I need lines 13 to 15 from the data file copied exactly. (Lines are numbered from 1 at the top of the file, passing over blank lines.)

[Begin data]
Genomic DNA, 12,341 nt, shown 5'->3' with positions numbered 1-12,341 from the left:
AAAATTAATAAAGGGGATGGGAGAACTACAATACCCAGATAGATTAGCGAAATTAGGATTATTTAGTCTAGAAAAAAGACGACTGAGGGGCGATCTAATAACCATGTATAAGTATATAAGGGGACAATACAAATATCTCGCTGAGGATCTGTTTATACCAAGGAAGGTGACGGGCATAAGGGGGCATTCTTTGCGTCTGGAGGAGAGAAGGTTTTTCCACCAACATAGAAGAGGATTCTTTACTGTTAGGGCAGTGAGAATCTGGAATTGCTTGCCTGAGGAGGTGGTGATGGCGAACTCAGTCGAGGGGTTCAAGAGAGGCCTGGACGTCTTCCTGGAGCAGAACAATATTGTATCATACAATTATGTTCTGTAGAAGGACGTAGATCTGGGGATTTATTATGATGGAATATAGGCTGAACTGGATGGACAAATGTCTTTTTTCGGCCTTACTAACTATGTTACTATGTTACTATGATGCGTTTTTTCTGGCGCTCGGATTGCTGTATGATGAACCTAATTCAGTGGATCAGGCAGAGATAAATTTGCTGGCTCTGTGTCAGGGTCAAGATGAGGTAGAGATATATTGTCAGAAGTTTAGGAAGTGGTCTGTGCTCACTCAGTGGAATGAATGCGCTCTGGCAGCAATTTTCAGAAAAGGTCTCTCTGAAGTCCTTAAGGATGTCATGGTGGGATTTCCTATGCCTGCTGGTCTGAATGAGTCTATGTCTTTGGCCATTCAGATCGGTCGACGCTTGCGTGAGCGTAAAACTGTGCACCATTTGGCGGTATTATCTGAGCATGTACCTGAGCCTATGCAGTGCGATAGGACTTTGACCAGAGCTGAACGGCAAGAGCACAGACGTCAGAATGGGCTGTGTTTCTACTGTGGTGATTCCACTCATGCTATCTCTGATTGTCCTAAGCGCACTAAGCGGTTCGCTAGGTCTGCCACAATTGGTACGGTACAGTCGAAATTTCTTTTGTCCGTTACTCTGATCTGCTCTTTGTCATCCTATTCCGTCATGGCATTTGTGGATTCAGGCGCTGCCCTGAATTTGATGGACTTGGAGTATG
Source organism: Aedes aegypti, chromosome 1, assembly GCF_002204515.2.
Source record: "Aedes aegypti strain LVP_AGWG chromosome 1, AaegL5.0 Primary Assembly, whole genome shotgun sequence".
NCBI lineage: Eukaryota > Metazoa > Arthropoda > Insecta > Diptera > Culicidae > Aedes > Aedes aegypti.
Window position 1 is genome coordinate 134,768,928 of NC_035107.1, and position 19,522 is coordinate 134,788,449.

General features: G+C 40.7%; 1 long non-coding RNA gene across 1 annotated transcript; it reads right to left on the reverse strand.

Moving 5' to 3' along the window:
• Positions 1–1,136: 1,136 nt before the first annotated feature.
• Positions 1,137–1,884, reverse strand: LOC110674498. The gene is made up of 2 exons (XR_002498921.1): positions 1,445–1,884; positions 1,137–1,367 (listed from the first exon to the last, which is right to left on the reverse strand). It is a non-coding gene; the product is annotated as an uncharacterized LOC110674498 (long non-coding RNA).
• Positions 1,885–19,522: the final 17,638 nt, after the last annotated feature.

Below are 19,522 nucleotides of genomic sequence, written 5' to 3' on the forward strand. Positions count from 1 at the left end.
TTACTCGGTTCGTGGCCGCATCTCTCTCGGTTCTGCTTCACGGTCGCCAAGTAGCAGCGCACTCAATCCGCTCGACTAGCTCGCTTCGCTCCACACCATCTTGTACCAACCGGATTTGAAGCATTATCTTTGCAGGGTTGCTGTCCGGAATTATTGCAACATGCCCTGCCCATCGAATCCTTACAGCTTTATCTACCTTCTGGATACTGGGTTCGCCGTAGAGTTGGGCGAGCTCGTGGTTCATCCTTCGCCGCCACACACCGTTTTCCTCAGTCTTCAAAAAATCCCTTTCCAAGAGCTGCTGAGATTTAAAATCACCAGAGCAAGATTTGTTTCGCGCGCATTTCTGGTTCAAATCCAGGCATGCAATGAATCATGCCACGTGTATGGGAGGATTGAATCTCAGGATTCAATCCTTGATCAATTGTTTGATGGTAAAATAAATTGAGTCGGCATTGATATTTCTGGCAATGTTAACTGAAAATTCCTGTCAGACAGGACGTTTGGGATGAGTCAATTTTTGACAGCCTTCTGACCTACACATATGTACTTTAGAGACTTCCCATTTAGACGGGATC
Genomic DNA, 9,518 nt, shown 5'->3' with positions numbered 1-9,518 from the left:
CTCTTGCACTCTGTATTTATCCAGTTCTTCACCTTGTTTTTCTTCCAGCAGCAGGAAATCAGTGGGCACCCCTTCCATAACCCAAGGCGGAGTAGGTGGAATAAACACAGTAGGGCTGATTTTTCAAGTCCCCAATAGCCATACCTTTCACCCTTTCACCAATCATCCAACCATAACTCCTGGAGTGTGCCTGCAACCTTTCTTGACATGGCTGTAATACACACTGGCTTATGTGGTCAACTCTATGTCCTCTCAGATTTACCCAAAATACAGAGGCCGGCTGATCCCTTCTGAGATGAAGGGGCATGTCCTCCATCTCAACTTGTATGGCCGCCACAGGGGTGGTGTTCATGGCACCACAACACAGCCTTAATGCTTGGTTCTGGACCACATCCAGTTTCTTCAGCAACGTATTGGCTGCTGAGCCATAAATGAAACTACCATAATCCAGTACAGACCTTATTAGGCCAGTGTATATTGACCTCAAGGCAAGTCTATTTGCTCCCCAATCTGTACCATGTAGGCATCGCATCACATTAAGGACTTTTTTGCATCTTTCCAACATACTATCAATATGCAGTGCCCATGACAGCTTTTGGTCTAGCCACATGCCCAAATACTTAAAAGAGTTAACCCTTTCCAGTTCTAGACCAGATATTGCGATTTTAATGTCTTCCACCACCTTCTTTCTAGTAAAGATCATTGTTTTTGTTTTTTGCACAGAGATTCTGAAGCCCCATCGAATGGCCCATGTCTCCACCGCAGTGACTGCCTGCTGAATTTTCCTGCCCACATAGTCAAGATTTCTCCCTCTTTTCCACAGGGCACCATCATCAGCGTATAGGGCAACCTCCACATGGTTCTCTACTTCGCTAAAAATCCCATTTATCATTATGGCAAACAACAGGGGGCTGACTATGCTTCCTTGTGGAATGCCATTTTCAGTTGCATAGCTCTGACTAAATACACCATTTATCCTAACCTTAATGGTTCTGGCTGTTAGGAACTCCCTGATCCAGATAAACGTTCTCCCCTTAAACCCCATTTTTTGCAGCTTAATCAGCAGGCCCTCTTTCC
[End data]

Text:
TTACTCGGTTCGTGGCCGCATCTCTCTCGGTTCTGCTTCACGGTCGCCAAGTAGCAGCGCACTCAATCCGCTCGACTAGCTCGCTTCGCTCCACACCATCTTGTACCAACCGGATTTGAAGCATTATCTTTGCAGGGTTGCTGTCCGGAATTATTGCAACATGCCCTGCCCATCGAATCCTTACAGCTTTATCTACCTTCTGGATACTGGGTTCGCCGTAGAGTTGGGCGAGCTCGTGGTTCATCCTTCGCCGCCACACACCGTTTTCCTCAGTCTTCAAAAAATCCCTTTCCAAGAGCTGCTGAGATTTAAAATCACCAGAGCAAGATTTGTTTCGCGCGCATTTCTGGTTCAAATCCAGGCATGCAATGAATCATGCCACGTGTATGGGAGGATTGAATCTCAGGATTCAATCCTTGATCAATTGTTTGATGGTAAAATAAATTGAGTCGGCATTGATATTTCTGGCAATGTTAACTGAAAATTCCTGTCAGACAGGACGTTTGGGATGAGTCAATTTTTGACAGCCTTCTGACCTACACATATGTACTTTAGAGACTTCCCATTTAGACGGGATC
Genomic DNA, 9,518 nt, shown 5'->3' with positions numbered 1-9,518 from the left:
CTCTTGCACTCTGTATTTATCCAGTTCTTCACCTTGTTTTTCTTCCAGCAGCAGGAAATCAGTGGGCACCCCTTCCATAACCCAAGGCGGAGTAGGTGGAATAAACACAGTAGGGCTGATTTTTCAAGTCCCCAATAGCCATACCTTTCACCCTTTCACCAATCATCCAACCATAACTCCTGGAGTGTGCCTGCAACCTTTCTTGACATGGCTGTAATACACACTGGCTTATGTGGTCAACTCTATGTCCTCTCAGATTTACCCAAAATACAGAGGCCGGCTGATCCCTTCTGAGATGAAGGGGCATGTCCTCCATCTCAACTTGTATGGCCGCCACAGGGGTGGTGTTCATGGCACCACAACACAGCCTTAATGCTTGGTTCTGGACCACATCCAGTTTCTTCAGCAACGTATTGGCTGCTGAGCCATAAATGAAACTACCATAATCCAGTACAGACCTTATTAGGCCAGTGTATATTGACCTCAAGGCAAGTCTATTTGCTCCCCAATCTGTACCATGTAGGCATCGCATCACATTAAGGACTTTTTTGCATCTTTCCAACATACTATCAATATGCAGTGCCCATGACAGCTTTTGGTCTAGCCACATGCCCAAATACTTAAAAGAGTTAACCCTTTCCAGTTCTAGACCAGATATTGCGATTTTAATGTCTTCCACCACCTTCTTTCTAGTAAAGATCATTGTTTTTGTTTTTTGCACAGAGATTCTGAAGCCCCATCGAATGGCCCATGTCTCCACCGCAGTGACTGCCTGCTGAATTTTCCTGCCCACATAGTCAAGATTTCTCCCTCTTTTCCACAGGGCACCATCATCAGCGTATAGGGCAACCTCCACATGGTTCTCTACTTCGCTAAAAATCCCATTTATCATTATGGCAAACAACAGGGGGCTGACTATGCTTCCTTGTGGAATGCCATTTTCAGTTGCATAGCTCTGACTAAATACACCATTTATCCTAACCTTAATGGTTCTGGCTGTTAGGAACTCCCTGATCCAGATAAACGTTCTCCCCTTAAACCCCATTTTTTGCAGCTTAATCAGCAGGCCCTCTTTCC